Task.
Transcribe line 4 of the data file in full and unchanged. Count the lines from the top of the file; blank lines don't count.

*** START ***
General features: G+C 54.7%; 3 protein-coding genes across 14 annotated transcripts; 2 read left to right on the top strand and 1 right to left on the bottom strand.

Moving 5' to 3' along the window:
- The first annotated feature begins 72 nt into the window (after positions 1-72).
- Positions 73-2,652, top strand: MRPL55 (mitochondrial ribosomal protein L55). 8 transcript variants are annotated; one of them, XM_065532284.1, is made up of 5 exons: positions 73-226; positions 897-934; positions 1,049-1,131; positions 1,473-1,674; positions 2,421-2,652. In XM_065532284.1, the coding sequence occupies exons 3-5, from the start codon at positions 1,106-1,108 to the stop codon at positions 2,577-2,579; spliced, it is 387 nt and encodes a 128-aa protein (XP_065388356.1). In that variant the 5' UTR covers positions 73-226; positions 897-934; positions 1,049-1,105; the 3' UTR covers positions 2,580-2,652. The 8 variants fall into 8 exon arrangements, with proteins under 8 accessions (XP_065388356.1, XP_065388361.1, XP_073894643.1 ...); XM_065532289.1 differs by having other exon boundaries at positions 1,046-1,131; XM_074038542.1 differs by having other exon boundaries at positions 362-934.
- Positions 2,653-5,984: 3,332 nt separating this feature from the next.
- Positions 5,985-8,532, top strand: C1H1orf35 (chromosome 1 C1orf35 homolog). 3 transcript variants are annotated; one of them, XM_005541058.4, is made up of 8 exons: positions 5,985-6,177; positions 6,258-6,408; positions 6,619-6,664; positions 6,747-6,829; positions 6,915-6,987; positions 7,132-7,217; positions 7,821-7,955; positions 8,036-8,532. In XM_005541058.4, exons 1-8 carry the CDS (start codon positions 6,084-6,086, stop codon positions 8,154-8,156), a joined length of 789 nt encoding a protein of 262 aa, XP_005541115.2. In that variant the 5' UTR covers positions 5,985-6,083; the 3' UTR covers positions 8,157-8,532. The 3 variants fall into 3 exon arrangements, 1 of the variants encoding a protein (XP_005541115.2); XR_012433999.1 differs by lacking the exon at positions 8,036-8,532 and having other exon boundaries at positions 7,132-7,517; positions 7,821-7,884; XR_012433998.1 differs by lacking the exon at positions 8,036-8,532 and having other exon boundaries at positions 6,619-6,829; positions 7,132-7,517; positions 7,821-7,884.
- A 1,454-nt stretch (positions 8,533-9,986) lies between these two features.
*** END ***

- Positions 73-2,652, top strand: MRPL55 (mitochondrial ribosomal protein L55). 8 transcript variants are annotated; one of them, XM_065532284.1, is made up of 5 exons: positions 73-226; positions 897-934; positions 1,049-1,131; positions 1,473-1,674; positions 2,421-2,652. In XM_065532284.1, the coding sequence occupies exons 3-5, from the start codon at positions 1,106-1,108 to the stop codon at positions 2,577-2,579; spliced, it is 387 nt and encodes a 128-aa protein (XP_065388356.1). In that variant the 5' UTR covers positions 73-226; positions 897-934; positions 1,049-1,105; the 3' UTR covers positions 2,580-2,652. The 8 variants fall into 8 exon arrangements, with proteins under 8 accessions (XP_065388356.1, XP_065388361.1, XP_073894643.1 ...); XM_065532289.1 differs by having other exon boundaries at positions 1,046-1,131; XM_074038542.1 differs by having other exon boundaries at positions 362-934.